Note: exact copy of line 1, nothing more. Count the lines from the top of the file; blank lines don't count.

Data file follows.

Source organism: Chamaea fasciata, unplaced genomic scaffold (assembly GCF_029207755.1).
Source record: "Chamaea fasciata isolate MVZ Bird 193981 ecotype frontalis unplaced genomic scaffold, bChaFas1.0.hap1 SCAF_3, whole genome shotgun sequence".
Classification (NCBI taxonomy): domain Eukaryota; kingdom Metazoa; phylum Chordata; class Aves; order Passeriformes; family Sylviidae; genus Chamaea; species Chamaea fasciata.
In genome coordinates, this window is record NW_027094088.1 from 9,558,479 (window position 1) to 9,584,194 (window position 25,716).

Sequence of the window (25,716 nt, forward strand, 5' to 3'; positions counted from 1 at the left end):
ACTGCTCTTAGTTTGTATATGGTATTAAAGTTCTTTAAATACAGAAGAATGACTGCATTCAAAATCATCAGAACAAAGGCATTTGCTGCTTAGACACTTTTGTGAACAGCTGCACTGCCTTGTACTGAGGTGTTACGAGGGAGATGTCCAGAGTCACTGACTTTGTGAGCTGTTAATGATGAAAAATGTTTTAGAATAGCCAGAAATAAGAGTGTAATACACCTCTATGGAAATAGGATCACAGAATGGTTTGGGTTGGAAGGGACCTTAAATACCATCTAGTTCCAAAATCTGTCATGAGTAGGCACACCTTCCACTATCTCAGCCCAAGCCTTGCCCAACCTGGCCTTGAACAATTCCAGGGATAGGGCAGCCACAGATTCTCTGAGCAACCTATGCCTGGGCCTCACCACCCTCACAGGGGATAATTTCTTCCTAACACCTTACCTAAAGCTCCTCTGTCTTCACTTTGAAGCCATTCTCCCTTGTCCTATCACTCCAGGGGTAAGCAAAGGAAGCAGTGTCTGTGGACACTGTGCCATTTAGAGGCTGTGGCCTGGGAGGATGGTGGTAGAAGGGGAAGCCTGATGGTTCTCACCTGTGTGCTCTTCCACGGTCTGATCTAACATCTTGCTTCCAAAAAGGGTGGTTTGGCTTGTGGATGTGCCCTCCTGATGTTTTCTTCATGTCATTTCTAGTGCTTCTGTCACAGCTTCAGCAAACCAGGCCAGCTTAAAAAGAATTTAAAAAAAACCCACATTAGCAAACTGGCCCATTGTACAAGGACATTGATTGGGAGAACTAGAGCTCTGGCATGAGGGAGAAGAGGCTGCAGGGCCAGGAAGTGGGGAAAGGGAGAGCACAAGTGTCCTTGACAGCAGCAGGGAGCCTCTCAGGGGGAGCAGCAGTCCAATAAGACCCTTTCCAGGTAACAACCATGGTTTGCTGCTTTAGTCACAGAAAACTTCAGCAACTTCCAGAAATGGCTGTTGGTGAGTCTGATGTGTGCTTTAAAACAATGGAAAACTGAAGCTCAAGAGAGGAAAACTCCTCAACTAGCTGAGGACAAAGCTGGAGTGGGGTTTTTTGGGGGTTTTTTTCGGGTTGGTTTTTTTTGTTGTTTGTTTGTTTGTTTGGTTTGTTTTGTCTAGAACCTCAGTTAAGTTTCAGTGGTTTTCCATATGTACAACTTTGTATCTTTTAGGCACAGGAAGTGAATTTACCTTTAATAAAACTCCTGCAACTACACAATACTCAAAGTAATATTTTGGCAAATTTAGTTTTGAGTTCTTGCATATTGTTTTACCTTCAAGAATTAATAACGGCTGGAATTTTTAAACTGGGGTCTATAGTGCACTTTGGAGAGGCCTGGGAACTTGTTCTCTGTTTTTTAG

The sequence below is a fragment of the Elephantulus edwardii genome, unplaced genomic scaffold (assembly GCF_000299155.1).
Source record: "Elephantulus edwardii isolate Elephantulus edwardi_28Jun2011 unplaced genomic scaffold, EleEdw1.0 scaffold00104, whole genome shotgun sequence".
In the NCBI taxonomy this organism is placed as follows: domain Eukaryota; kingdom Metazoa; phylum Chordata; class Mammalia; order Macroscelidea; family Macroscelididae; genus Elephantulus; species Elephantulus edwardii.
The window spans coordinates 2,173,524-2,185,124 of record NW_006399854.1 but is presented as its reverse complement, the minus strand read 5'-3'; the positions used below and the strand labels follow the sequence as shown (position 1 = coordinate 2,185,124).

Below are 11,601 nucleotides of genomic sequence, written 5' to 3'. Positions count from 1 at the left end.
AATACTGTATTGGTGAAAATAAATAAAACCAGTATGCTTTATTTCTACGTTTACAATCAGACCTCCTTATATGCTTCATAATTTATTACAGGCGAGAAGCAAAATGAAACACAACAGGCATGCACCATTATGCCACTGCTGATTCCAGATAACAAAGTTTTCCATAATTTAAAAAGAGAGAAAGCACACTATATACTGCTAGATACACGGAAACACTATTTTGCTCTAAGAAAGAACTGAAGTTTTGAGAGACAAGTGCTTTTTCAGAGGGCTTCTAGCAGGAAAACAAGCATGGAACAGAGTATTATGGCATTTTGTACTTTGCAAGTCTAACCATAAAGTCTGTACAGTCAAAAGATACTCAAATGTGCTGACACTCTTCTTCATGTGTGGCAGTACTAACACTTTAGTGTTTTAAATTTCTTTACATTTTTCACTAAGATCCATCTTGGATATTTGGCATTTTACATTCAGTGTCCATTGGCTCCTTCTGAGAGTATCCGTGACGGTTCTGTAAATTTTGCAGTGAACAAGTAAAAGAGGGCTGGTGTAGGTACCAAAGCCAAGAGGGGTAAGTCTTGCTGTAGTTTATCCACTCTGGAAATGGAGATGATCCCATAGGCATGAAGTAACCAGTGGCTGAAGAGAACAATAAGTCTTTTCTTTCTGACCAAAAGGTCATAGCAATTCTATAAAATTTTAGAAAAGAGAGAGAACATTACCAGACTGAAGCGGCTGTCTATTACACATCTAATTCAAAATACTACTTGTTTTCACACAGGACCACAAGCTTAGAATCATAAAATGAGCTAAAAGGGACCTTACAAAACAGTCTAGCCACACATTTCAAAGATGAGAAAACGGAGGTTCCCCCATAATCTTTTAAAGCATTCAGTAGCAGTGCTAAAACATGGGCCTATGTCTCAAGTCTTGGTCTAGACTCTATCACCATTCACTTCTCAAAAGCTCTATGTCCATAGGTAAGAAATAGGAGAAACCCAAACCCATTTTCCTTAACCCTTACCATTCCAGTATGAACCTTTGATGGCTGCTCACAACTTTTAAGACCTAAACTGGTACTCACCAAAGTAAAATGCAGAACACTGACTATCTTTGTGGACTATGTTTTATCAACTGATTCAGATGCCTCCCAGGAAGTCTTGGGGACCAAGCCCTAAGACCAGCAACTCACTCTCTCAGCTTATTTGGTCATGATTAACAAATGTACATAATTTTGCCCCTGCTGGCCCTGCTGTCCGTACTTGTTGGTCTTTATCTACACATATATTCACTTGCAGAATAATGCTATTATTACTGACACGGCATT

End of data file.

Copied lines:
Source organism: Chamaea fasciata, unplaced genomic scaffold (assembly GCF_029207755.1).